The main item on the agenda of the Charlottesville Planning Commission Tuesday night is a public hearing on a new submission for land accessible from the cul-de-sac Valley Road Extended but with an address of Grove Street. The applicant seeks a rezoning and special use permit to build four apartment buildings on 0.652 acres of land. Since the last go-round in October, the land is now designated as General Residential under the Future Land Use Map.
This is back before the Planning Commission due to a technicality. The Commission voted 4-2 on October 21 to recommend approval, but one of the parcel identification numbers was not correct in the public advertisement for the rezoning, the special use permit, and the critical slopes waiver.
“To ensure accuracy, all three applications have been readvertised and returned to [the] Planning Commission for action,” reads the staff report (page 7 of the .PDF). “No substantive information has changed or been updated to the application.”
For over two years, Rhodeside & Harwell has been overseeing the Cville Plans Together initiative and have so far provided an affordable housing plan and a Comprehensive Plan for Council’s adoption. Now work is well underway on a rewrite of the zoning code.
Now, Rhodeside & Harwell is seeking additional funding to complete the work and want additional resources for community engagement and project management. Staff is proposing using $188,810 from the capital projects fund.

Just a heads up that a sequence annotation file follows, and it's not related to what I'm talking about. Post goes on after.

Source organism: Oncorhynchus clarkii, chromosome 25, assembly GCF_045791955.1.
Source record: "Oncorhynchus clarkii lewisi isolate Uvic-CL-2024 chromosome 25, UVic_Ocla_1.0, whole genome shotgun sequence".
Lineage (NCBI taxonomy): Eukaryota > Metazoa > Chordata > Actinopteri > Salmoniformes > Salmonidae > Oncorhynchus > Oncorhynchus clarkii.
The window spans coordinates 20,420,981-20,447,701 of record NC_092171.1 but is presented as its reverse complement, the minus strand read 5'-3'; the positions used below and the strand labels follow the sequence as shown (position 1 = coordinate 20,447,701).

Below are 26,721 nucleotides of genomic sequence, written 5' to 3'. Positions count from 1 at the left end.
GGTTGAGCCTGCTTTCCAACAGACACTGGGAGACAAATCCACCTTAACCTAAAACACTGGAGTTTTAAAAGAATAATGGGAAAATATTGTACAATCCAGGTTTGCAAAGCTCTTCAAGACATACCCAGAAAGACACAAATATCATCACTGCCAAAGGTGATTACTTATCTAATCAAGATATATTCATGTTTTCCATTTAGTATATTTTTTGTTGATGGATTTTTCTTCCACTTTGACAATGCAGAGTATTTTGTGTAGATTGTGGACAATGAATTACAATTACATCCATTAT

“Zoning represents a significant aspect of implementing the Comprehensive Plan and Affordable Housing Plan and is a detailed and complicated topic on which most members of the community have limited experience,” reads the staff report. “Our community engagement program will therefore need to be both highly explanatory/educational while at the same time giving community members the opportunity to express their preferences and priorities.”
Students at the University of Virginia have voted to end a long-standing tradition where people can be kicked out permanently for violating the honor code. Instead, the new single-sanction punishment will be a year’s suspension rather than the traditional expulsion.